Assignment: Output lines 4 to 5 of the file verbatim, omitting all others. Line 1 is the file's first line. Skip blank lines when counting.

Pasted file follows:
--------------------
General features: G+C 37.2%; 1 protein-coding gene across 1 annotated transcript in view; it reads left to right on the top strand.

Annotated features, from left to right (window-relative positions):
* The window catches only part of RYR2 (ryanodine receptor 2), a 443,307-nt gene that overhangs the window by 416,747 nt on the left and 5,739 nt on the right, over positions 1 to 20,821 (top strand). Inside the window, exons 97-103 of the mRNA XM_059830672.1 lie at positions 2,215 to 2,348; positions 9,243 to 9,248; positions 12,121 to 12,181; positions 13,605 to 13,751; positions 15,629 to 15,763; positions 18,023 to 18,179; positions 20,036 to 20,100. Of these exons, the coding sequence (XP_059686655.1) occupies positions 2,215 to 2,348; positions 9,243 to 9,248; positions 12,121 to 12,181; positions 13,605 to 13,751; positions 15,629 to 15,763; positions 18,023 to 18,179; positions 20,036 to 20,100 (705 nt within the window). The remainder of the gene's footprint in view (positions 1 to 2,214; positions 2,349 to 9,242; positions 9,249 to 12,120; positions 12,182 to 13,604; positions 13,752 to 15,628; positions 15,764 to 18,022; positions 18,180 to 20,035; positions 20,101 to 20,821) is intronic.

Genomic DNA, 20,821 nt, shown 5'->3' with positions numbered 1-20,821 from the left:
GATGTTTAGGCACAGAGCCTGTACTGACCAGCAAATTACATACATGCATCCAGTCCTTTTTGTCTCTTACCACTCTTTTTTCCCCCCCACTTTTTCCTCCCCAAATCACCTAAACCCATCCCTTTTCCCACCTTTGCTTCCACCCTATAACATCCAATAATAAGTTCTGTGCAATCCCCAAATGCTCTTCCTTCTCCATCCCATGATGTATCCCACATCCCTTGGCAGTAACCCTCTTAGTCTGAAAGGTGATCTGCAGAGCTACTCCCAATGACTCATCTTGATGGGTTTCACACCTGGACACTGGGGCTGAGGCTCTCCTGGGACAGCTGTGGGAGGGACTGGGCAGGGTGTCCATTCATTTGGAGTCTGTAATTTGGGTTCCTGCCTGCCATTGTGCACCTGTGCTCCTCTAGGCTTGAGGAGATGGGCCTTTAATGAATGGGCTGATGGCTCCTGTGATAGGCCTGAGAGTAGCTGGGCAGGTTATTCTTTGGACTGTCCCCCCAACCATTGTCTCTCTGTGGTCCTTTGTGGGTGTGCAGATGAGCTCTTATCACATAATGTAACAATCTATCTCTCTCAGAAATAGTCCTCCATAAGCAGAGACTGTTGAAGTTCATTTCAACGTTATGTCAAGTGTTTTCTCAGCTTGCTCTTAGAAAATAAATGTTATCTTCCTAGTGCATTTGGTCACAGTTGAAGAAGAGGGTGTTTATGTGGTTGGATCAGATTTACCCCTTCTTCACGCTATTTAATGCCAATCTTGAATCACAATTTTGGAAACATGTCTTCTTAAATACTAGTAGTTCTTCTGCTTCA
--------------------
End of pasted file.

Genomic DNA, 20,821 nt, shown 5'->3' with positions numbered 1-20,821 from the left:
GATGTTTAGGCACAGAGCCTGTACTGACCAGCAAATTACATACATGCATCCAGTCCTTTTTGTCTCTTACCACTCTTTTTTCCCCCCCACTTTTTCCTCCCCAAATCACCTAAACCCATCCCTTTTCCCACCTTTGCTTCCACCCTATAACATCCAATAATAAGTTCTGTGCAATCCCCAAATGCTCTTCCTTCTCCATCCCATGATGTATCCCACATCCCTTGGCAGTAACCCTCTTAGTCTGAAAGGTGATCTGCAGAGCTACTCCCAATGACTCATCTTGATGGGTTTCACACCTGGACACTGGGGCTGAGGCTCTCCTGGGACAGCTGTGGGAGGGACTGGGCAGGGTGTCCATTCATTTGGAGTCTGTAATTTGGGTTCCTGCCTGCCATTGTGCACCTGTGCTCCTCTAGGCTTGAGGAGATGGGCCTTTAATGAATGGGCTGATGGCTCCTGTGATAGGCCTGAGAGTAGCTGGGCAGGTTATTCTTTGGACTGTCCCCCCAACCATTGTCTCTCTGTGGTCCTTTGTGGGTGTGCAGATGAGCTCTTATCACATAATGTAACAATCTATCTCTCTCAGAAATAGTCCTCCATAAGCAGAGACTGTTGAAGTTCATTTCAACGTTATGTCAAGTGTTTTCTCAGCTTGCTCTTAGAAAATAAATGTTATCTTCCTAGTGCATTTGGTCACAGTTGAAGAAGAGGGTGTTTATGTGGTTGGATCAGATTTACCCCTTCTTCACGCTATTTAATGCCAATCTTGAATCACAATTTTGGAAACATGTCTTCTTAAATACTAGTAGTTCTTCTGCTTCA